12 March 2013

Voice again, but worlds apart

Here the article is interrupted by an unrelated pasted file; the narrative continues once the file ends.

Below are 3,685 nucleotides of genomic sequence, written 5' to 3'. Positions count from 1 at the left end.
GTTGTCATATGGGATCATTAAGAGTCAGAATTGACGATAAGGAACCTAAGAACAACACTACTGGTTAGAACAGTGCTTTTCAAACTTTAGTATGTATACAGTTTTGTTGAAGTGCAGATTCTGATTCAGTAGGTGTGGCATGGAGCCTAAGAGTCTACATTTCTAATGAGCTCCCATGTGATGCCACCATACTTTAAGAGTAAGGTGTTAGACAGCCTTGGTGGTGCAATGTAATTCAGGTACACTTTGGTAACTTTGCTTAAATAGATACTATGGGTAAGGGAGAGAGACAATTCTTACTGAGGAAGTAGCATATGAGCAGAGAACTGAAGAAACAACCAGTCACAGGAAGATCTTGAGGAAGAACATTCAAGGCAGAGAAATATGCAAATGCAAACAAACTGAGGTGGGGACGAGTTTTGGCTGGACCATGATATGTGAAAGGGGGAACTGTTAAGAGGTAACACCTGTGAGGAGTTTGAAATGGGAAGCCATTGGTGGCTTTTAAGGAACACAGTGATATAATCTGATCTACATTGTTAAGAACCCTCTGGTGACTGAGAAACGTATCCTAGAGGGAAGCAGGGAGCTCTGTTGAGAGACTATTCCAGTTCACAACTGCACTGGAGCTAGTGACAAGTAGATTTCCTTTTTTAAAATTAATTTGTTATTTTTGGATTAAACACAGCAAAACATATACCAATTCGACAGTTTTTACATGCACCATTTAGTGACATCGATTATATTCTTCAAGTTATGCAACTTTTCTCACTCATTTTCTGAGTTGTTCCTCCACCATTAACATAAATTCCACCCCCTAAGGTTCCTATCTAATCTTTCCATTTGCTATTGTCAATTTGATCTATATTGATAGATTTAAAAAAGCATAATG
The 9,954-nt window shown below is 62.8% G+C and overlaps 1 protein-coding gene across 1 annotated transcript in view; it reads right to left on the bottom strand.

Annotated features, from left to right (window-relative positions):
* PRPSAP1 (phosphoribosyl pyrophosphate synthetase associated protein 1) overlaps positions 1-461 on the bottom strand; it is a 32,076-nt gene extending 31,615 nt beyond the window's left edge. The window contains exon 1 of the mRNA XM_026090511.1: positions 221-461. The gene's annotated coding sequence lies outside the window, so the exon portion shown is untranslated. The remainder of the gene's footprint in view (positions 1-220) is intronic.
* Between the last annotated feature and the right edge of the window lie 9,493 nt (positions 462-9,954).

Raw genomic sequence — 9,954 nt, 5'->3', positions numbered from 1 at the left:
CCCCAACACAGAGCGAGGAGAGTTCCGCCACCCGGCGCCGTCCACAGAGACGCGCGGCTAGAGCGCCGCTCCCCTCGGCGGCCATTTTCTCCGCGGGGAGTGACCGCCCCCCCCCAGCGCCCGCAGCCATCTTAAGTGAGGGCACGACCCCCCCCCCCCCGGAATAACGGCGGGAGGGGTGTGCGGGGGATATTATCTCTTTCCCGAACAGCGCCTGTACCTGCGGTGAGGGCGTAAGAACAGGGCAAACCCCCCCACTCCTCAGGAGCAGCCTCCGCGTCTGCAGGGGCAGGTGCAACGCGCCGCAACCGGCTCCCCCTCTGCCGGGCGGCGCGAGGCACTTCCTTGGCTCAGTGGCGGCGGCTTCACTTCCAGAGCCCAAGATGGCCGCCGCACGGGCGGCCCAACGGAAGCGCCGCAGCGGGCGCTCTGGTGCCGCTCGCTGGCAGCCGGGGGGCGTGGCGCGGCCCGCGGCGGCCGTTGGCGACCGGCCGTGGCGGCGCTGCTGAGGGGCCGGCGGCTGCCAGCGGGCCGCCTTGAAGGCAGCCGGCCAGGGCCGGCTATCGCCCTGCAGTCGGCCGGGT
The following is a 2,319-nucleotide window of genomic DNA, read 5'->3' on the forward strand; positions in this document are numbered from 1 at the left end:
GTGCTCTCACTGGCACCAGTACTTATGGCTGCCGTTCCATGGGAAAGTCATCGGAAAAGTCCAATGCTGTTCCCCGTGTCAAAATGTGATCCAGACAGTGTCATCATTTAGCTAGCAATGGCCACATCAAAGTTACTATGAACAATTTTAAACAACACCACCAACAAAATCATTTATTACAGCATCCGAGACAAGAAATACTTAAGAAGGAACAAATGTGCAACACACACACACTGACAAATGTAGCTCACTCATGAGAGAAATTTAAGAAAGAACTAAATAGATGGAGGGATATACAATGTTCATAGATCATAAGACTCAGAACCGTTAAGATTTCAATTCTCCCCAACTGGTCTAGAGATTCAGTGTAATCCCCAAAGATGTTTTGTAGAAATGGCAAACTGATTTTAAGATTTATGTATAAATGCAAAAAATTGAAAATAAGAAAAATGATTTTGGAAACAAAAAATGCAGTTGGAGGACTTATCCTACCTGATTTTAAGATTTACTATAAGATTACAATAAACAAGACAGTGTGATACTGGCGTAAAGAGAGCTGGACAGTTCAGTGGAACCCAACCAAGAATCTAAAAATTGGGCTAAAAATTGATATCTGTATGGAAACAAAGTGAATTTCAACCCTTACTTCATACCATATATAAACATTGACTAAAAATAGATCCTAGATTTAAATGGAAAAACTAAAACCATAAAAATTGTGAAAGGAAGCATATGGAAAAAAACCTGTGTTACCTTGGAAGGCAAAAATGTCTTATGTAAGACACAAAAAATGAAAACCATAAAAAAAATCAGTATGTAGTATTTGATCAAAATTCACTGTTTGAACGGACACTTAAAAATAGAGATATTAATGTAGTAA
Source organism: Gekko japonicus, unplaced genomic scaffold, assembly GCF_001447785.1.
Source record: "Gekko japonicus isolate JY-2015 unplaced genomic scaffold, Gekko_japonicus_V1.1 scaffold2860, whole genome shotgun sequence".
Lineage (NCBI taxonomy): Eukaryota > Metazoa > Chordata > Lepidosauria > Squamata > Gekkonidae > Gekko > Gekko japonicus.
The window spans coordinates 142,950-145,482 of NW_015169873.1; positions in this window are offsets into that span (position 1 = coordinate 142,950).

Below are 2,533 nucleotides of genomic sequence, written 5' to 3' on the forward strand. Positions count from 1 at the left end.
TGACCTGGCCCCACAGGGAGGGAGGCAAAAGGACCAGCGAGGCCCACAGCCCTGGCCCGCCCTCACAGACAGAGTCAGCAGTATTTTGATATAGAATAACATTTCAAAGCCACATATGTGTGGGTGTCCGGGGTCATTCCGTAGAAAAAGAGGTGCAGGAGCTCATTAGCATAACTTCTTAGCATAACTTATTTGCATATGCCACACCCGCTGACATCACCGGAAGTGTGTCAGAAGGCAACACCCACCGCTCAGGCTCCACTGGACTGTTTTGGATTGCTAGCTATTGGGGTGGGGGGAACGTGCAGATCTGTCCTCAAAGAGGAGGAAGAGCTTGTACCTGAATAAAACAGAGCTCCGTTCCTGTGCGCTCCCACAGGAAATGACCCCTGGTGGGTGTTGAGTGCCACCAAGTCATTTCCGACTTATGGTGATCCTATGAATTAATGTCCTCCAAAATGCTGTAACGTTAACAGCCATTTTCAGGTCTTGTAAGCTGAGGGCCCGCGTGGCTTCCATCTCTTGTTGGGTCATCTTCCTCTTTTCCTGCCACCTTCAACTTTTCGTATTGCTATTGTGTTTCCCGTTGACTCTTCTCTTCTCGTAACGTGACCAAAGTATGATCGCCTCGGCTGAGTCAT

It’s a big weekend for the Canberra 100th Birthday and Michelle Nicolle is performing by the lake for the big day, but Megan and I saw the quartet as they should be, at Vivaldi’s, in a dark-despite-daylight cabaret space, for a Loft jazz audience. I spoke to Ronny and he described the music as chamber. This is right and the venue was perfect. So much more intimate and detailed than the Q Theatre, where I last heard them, or by the lake later today. This was delicate and detailed performance. The songs were communicated, in all their mid-century style and passion and knowing corniness. The interplay between performers was exceptional, especially the front liners, Michelle and Geoff. I loved hearing the words to tunes. I realised I don’t listen to singers often, so the intros to common tunes, like All the things you are or There will never be another you, went unrecognised. But they become important with sung tunes: they introduce the context of the passion expressed within. And I was blown over by Michelle’s richly varied and embroidered singing. It’s what jazz singing is, of course, and this was stunning. All sorts of harmonised lines and unexpected twists and scat over a long range and improvisations and even quiet accompaniment behind guitar and other solos. And such a mature voice of body and range and expression. It’s a joke that she follows Jaap Blonk of the night before, although they are both vocalist and both are masters of their trades. I love to hear words and voice and visit the raw and surfaced emotions of the great era of cinema that these tunes come from. The band was touring their new CD of Mancini songs, so there was some clever, some touching and some just plain silly writing: Moon River (too-common and syrup, but I love it), everyone’s first bass riff Peter Gunn, I love you (and don’t you forget it), Dreamsville. I didn’t know he’d written Days of wine and roses, or that it’s from a film that she described as one of the saddest films, with Lee Remick and Jack Lemon, of alcohol and love and the rest. I must look that up. Then fluff like It had better be tonight (Meglio stasera): “If you're ever gonna kiss me / It had better be tonight … Meglio stasera / Baby go go go / Or as we natives say / "Fa subito!"”. Wow! Or On the street where you live. How to take it seriously? When it’s this good, you can’t not. But not just mid-century. She also sang decent Australian pop: Quasimodo’s dream by Dave Mason and The Reels and Forever now by Don Walker and Cold Chisel. And what nice vocal accompaniment, distant and unobtrusive. I use “nice” for a reason. Nothing out of place. Perfectly fitting, well arranged, Ian Moss solos on bass, odd times and complex unison counterpoint lines on guitar and vocals or bass, such light and crisp guitar, a perfect bass tone, so sparse drumming, open and clear sound and even a flugelhorn when Miro sat in for a few tunes. But always light, delicate, intimate. I’m listening to a CD now as I write this. A CD hasn’t got the same presence, but that intimacy and delicacy are there, along with chops. Calm, understated, richly embroidered but never, never jarring. I liked this gig so, so much. Michelle Nicolle (vocals) played Mancini and more with Geoff Hughes (guitar), Tom Lee (bass) and Ronny Ferella (drums). Miroslav Bukovsky sat in for two tunes.

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